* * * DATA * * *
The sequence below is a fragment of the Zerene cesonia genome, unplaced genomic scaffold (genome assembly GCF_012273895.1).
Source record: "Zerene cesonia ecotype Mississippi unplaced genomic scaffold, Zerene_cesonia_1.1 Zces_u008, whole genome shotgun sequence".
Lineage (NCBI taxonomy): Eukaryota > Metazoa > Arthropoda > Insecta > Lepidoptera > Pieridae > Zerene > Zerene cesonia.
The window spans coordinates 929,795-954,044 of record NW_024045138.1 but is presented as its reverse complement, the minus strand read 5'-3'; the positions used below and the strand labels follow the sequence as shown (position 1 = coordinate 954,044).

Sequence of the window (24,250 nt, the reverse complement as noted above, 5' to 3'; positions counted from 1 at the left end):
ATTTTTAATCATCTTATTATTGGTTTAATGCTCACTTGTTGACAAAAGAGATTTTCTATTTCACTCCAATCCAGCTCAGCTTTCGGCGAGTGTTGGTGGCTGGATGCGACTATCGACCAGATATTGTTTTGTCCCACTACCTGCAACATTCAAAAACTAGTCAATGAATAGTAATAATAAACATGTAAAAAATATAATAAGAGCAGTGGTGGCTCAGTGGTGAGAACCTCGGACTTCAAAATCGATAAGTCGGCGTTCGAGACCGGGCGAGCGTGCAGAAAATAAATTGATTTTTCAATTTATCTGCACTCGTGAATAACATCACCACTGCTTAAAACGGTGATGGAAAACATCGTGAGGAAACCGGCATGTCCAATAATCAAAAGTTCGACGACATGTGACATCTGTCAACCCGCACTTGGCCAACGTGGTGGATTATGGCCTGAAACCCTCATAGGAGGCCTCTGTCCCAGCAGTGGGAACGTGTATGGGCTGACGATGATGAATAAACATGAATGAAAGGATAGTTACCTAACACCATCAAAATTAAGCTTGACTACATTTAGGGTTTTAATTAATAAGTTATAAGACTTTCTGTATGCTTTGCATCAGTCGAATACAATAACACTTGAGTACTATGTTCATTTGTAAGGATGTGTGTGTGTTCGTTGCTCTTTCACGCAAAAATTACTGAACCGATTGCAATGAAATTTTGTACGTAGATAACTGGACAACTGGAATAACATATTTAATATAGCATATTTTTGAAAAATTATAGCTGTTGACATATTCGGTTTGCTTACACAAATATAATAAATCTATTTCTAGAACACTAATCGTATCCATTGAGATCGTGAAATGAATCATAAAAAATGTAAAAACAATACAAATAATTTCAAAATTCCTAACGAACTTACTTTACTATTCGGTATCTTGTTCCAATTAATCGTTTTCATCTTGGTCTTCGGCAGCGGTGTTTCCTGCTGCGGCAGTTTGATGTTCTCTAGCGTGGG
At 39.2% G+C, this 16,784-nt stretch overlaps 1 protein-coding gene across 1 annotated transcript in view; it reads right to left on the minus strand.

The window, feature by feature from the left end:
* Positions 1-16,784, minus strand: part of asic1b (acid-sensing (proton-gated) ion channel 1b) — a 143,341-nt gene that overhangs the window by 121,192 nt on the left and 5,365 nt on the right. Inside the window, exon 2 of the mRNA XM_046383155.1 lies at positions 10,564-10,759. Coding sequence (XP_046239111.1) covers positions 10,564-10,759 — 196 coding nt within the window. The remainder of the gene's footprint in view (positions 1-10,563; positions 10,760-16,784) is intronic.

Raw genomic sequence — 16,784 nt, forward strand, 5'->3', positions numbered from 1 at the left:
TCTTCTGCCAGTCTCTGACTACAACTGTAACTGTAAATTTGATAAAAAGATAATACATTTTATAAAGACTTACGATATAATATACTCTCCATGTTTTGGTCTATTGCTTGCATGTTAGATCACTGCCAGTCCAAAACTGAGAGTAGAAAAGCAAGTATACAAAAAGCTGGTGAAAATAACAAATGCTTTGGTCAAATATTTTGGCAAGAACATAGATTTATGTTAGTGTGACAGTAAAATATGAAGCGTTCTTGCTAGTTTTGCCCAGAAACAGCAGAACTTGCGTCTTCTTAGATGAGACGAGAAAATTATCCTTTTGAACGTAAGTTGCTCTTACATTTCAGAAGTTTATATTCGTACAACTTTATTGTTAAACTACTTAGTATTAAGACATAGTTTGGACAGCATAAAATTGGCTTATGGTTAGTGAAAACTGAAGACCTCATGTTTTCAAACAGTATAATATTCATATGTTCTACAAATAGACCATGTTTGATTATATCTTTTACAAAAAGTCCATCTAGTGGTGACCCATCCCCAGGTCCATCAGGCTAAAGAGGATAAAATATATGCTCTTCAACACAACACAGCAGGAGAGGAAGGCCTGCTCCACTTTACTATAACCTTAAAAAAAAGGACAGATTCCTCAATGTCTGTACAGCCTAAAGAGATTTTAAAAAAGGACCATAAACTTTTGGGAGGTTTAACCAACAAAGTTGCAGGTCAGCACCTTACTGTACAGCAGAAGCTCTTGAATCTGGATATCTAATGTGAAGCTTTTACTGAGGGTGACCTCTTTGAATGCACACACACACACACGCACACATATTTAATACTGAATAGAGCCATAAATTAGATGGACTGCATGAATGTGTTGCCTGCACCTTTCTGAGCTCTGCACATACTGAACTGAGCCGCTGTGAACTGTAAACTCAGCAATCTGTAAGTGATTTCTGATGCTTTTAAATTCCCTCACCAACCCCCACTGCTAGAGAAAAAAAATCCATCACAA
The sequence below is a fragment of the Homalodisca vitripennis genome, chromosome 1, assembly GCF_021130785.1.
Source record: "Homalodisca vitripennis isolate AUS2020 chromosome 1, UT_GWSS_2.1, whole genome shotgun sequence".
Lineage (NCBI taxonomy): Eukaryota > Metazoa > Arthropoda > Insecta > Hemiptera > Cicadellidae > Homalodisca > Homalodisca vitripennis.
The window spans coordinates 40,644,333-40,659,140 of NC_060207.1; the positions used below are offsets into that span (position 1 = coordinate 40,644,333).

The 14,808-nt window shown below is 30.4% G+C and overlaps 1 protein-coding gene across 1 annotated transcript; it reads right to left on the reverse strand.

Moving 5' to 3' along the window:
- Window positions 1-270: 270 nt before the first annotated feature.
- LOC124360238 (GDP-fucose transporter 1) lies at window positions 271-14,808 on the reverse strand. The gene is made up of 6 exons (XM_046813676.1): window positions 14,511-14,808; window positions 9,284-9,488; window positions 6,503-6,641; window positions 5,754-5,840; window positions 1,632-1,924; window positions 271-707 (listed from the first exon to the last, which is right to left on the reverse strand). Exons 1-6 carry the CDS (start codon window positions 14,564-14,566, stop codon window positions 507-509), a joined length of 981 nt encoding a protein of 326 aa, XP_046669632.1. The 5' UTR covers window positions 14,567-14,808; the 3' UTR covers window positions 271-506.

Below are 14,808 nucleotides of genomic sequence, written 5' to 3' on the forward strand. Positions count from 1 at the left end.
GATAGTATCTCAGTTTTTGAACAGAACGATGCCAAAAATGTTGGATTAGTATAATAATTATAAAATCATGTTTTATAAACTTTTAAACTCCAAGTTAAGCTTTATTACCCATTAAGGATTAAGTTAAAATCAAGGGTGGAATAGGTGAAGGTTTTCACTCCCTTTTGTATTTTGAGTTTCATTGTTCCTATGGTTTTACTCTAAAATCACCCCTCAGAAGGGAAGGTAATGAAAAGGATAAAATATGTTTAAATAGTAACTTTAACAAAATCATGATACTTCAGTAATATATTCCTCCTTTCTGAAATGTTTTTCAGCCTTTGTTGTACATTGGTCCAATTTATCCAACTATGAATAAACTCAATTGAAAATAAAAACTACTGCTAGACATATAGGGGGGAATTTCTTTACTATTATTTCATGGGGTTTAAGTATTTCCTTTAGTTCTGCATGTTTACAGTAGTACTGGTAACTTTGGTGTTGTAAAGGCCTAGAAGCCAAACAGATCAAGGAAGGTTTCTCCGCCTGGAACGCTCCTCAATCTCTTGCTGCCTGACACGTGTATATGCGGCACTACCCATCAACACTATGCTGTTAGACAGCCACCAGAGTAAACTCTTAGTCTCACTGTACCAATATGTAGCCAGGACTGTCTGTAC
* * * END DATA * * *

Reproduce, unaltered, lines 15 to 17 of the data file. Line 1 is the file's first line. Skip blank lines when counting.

The window spans coordinates 40,644,333-40,659,140 of NC_060207.1; the positions used below are offsets into that span (position 1 = coordinate 40,644,333).

The 14,808-nt window shown below is 30.4% G+C and overlaps 1 protein-coding gene across 1 annotated transcript; it reads right to left on the reverse strand.

Moving 5' to 3' along the window: